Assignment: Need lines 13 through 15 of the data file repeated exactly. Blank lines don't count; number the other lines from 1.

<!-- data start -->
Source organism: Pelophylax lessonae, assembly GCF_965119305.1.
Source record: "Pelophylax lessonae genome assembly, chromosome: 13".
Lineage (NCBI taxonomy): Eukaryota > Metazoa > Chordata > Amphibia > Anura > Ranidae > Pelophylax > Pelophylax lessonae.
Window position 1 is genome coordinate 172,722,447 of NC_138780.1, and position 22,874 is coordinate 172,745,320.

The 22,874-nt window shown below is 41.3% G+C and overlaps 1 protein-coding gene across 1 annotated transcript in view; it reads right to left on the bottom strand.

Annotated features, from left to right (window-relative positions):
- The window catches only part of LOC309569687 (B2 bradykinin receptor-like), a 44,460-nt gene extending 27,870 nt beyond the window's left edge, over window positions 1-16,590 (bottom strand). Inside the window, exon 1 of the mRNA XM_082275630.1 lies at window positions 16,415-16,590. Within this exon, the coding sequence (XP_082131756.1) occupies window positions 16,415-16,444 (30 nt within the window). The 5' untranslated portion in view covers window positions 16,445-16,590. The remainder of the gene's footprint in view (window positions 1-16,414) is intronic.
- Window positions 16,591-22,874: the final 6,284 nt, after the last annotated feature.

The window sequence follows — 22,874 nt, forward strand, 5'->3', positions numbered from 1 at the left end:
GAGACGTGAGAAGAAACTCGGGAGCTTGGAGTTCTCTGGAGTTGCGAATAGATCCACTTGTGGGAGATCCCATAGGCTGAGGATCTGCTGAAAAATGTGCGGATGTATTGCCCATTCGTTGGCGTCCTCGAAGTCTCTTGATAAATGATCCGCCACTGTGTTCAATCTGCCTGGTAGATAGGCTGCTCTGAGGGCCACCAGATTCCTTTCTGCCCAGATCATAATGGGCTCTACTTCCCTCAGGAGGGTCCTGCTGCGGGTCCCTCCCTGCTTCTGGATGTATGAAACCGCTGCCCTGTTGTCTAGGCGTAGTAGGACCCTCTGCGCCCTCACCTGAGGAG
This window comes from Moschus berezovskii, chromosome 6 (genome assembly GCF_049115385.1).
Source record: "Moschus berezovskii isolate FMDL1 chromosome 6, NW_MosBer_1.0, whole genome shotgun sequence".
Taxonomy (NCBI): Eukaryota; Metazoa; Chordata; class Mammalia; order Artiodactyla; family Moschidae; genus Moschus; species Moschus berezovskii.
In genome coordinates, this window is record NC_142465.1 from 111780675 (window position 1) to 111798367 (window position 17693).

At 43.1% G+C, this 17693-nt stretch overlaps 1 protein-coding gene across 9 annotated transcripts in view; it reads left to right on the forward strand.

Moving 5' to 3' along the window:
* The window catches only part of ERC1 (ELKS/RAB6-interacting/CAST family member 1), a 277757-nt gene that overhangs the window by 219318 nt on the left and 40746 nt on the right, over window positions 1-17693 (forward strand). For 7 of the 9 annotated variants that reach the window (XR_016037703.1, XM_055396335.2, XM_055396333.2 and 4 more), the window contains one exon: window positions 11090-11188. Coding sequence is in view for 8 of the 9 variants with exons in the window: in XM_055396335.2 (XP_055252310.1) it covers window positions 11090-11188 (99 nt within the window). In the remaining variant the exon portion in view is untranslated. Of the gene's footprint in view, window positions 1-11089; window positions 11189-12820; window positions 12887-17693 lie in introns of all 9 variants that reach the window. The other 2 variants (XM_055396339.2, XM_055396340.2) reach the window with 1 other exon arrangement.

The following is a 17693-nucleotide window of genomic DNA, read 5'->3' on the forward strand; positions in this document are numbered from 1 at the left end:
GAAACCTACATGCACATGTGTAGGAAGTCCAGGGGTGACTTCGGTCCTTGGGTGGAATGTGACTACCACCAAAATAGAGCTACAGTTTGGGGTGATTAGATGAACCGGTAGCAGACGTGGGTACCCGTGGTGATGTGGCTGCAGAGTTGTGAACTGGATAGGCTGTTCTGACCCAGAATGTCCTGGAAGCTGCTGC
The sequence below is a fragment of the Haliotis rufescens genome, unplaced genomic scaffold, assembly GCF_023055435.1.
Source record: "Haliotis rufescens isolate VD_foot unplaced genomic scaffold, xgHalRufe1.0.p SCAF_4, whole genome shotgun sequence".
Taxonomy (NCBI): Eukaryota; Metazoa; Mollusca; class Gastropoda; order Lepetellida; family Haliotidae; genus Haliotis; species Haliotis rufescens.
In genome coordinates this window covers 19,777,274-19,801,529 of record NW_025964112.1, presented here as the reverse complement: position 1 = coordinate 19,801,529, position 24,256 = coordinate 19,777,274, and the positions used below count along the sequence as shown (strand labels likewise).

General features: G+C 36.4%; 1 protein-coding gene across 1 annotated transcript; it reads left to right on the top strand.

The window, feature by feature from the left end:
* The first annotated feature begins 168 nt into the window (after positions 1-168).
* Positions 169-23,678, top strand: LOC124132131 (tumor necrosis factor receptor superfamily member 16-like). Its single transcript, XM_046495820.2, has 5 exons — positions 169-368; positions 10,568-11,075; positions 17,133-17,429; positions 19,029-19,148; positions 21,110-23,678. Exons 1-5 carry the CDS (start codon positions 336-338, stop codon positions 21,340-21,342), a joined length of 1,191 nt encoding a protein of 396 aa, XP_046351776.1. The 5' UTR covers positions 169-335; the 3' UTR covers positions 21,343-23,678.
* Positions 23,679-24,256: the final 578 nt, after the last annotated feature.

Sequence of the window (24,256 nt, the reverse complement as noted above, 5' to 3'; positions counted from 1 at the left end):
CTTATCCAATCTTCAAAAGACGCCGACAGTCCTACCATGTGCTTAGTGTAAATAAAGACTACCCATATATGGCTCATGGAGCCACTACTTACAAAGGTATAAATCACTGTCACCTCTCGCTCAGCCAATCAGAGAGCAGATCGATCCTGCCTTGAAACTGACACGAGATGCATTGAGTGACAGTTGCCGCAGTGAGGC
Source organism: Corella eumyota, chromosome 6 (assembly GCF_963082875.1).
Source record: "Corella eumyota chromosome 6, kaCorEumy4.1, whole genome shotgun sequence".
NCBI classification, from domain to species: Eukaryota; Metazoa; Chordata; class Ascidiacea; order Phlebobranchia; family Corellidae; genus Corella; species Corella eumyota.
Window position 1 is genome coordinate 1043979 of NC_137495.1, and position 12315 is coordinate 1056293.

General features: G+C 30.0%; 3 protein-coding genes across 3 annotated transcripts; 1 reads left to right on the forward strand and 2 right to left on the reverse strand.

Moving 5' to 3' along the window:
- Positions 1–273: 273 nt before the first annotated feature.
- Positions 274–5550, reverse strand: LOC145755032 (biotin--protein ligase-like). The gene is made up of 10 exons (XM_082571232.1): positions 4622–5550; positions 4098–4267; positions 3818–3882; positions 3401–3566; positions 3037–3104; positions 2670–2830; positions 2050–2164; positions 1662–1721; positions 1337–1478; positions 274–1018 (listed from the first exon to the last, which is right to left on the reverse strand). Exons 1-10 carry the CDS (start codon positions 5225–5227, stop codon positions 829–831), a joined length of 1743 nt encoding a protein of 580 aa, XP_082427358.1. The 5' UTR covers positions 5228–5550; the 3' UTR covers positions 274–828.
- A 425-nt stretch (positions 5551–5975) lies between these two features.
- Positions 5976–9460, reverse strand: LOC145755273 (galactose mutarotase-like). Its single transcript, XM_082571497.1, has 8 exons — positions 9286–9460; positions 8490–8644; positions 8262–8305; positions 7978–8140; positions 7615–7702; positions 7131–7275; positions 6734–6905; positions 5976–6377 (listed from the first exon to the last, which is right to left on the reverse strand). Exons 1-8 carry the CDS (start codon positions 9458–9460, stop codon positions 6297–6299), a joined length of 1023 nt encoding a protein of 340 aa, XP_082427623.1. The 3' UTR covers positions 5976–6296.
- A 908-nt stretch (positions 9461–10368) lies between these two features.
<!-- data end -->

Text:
Taxonomy (NCBI): Eukaryota; Metazoa; Chordata; class Mammalia; order Artiodactyla; family Moschidae; genus Moschus; species Moschus berezovskii.
In genome coordinates, this window is record NC_142465.1 from 111780675 (window position 1) to 111798367 (window position 17693).

At 43.1% G+C, this 17693-nt stretch overlaps 1 protein-coding gene across 9 annotated transcripts in view; it reads left to right on the forward strand.